The cathode GDE were prepared by airbrushing catalyst inks with a carrier gas of nitrogen. The catalyst ink was prepared with 30 mL ethanol (Greenfield Global Inc., >99.8%), 150 μL Nafion (Fuel Cell Store D521 Alcohol based 1100 EW, 5 wt%) and catalytic material. The catalytic material quantities varied by sample. For example, the sample containing only CuPc was made with 14 mg of CuPc (Sigma–Aldrich 546682, >99%). Similarly, The catalytic materials for CNP:CuPc ratios of 1:1, 2:1, 4:1, 7:1 and CNP only were made with 14 mg CNP (Alfa Aesar 39724, 75 m2 g−1) + 14 mg of CuPc, 14 mg CNP + 7 mg CuPc, 14 mg CNP + 3.5 mg CuPc, 14 mg CNP + 2 mg CuPc and 14 mg CNP + no CuPc, respectively. The catalyst ink mixtures were sonicated for 5 h, and then sprayed on a gas diffusion carbon paper (Fuel Cell Store Sigracet 39 BC, with microporous layer) with a spray density of 0.22 mL cm−2. After airbrushing, the GDE was dried for 24 h at room temperature (~20 °C). The anode electrode was prepared by dip-coating iridium chloride (Alfa Aesar, IrCl3·xH2O 99.8%) on titanium support (0.002” thickness, Fuel Cell Store). Then, IrOx was formed on the coated electrode by thermal decomposition in air50.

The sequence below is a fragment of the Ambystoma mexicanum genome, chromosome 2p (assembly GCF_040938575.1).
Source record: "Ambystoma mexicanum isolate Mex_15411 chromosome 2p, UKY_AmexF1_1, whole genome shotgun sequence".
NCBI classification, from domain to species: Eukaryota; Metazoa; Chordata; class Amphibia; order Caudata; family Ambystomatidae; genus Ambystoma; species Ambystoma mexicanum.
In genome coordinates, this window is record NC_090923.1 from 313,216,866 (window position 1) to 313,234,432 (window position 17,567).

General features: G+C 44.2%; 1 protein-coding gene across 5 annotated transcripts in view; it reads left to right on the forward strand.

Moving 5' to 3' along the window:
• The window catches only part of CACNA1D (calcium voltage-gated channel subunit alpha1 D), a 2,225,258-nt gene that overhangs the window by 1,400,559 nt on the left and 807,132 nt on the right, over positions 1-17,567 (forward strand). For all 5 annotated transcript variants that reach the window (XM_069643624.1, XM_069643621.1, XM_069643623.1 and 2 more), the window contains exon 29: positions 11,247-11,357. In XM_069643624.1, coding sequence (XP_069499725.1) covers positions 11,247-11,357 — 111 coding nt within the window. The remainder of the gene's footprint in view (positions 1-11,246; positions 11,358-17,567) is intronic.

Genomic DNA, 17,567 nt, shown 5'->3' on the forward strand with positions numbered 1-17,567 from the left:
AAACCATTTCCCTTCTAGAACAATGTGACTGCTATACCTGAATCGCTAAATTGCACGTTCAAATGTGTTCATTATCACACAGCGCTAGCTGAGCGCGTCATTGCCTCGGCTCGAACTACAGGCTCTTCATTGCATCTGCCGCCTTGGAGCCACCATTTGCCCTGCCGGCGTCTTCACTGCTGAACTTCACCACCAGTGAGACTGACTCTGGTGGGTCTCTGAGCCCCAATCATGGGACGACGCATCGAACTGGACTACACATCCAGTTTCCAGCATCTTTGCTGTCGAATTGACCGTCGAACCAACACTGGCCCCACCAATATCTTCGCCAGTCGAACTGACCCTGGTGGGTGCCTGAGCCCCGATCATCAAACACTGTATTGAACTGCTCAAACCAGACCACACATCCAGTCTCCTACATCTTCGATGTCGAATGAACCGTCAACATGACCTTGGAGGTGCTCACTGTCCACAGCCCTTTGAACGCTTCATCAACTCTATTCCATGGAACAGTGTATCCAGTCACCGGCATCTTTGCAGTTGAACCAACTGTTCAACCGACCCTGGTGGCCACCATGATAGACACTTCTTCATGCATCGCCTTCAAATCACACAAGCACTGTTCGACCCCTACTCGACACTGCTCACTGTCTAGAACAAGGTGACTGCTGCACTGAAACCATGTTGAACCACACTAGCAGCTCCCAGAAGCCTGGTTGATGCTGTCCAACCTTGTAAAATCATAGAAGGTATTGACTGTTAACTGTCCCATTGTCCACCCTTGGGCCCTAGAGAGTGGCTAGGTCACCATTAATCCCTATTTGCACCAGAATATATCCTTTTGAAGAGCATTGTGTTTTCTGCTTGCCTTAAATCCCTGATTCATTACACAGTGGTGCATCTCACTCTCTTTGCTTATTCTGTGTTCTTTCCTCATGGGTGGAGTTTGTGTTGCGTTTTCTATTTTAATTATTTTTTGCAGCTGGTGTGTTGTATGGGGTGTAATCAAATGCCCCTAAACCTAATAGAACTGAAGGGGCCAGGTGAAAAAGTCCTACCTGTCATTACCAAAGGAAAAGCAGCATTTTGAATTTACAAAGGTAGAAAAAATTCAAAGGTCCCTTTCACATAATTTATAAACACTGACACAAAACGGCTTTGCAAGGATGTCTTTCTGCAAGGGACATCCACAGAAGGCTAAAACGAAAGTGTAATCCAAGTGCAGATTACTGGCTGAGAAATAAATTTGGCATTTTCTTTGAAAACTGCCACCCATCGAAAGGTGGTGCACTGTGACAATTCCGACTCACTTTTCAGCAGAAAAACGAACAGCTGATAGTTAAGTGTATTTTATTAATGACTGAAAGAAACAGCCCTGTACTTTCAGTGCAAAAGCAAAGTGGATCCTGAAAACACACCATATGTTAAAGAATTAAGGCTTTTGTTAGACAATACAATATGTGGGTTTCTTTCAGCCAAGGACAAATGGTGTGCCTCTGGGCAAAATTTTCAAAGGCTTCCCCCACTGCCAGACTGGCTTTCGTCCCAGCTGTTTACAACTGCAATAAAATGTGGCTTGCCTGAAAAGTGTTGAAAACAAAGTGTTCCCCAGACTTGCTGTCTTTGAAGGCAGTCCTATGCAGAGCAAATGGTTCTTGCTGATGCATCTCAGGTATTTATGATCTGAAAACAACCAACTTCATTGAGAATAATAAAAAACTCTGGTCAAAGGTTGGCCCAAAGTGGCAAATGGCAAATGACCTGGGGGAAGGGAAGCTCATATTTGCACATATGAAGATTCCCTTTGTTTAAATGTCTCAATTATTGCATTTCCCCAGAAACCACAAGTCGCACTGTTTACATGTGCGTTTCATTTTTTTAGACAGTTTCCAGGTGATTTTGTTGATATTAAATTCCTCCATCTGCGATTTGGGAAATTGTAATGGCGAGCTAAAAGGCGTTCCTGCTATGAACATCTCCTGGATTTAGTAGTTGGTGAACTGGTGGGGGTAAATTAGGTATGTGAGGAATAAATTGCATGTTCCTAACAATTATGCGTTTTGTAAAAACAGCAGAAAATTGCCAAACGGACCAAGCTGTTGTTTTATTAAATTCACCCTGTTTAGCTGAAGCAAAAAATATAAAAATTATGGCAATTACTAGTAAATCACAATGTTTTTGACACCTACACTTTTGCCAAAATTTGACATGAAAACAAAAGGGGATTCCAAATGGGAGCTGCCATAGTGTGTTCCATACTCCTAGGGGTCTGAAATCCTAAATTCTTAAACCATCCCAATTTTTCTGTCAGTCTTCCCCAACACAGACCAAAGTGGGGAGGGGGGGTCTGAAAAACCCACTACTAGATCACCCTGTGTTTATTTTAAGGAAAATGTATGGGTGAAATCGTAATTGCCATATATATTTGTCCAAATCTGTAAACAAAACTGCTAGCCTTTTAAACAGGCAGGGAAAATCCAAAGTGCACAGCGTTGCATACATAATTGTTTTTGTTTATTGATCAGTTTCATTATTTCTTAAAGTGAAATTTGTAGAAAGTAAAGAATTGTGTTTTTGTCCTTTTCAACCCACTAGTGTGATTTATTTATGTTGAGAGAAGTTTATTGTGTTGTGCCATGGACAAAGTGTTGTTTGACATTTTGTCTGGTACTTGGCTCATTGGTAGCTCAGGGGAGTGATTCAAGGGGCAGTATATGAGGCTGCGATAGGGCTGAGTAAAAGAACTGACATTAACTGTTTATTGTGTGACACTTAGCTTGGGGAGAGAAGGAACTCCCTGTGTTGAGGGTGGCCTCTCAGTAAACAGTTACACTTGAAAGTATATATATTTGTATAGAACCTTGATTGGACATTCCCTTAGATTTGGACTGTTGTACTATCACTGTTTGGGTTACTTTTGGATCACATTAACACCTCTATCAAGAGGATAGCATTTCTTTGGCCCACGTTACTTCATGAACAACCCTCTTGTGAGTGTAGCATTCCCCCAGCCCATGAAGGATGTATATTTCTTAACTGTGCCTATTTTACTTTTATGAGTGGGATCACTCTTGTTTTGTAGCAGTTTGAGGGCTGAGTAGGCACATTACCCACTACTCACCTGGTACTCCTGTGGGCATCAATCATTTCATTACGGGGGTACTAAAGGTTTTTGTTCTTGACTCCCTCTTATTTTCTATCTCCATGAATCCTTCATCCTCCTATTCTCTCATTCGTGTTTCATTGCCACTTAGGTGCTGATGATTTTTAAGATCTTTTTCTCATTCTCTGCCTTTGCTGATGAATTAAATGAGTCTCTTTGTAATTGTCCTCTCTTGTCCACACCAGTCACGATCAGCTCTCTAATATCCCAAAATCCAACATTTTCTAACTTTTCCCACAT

Catalyst surface morphology was imaged by a Hitachi S-5200 SEM at 10 kV and JEOL JEM-2010 HRTEM at 200 kV. Elemental analysis was investigated with field-emission scanning electron microscopy (FE-SEM, JEOL JSM-6700F) equipped energy dispersive X-ray spectroscopy (EDX, Oxford Instrument XMax 150 mm2). The lattice fringes and elemental mapping were collected with field-emission transmission electron microscopy (FE-TEM, JEOL-2100F) equipped energy dispersive X-ray spectroscopy (EDX, Oxford Instrument XMaxN TSR). In situ hard XAS measurements were conducted using a modified flow cell at beamline 9BM of the Advanced Photon Source (APS, Argonne National Laboratory, Lemont, Illinois, United States)51 and the silicon drift detector at the 44 A beamline of National Synchrotron Radiation Research Center (NSRRC, Hsinchu, Taiwan). XRD measurements were performed on a Rigaku MiniFlex600 G6. XPS measurements were conducted using a Thermo Scientific K-Alpha spectrophotometer with a monochromated Al Kα X-ray radiation source.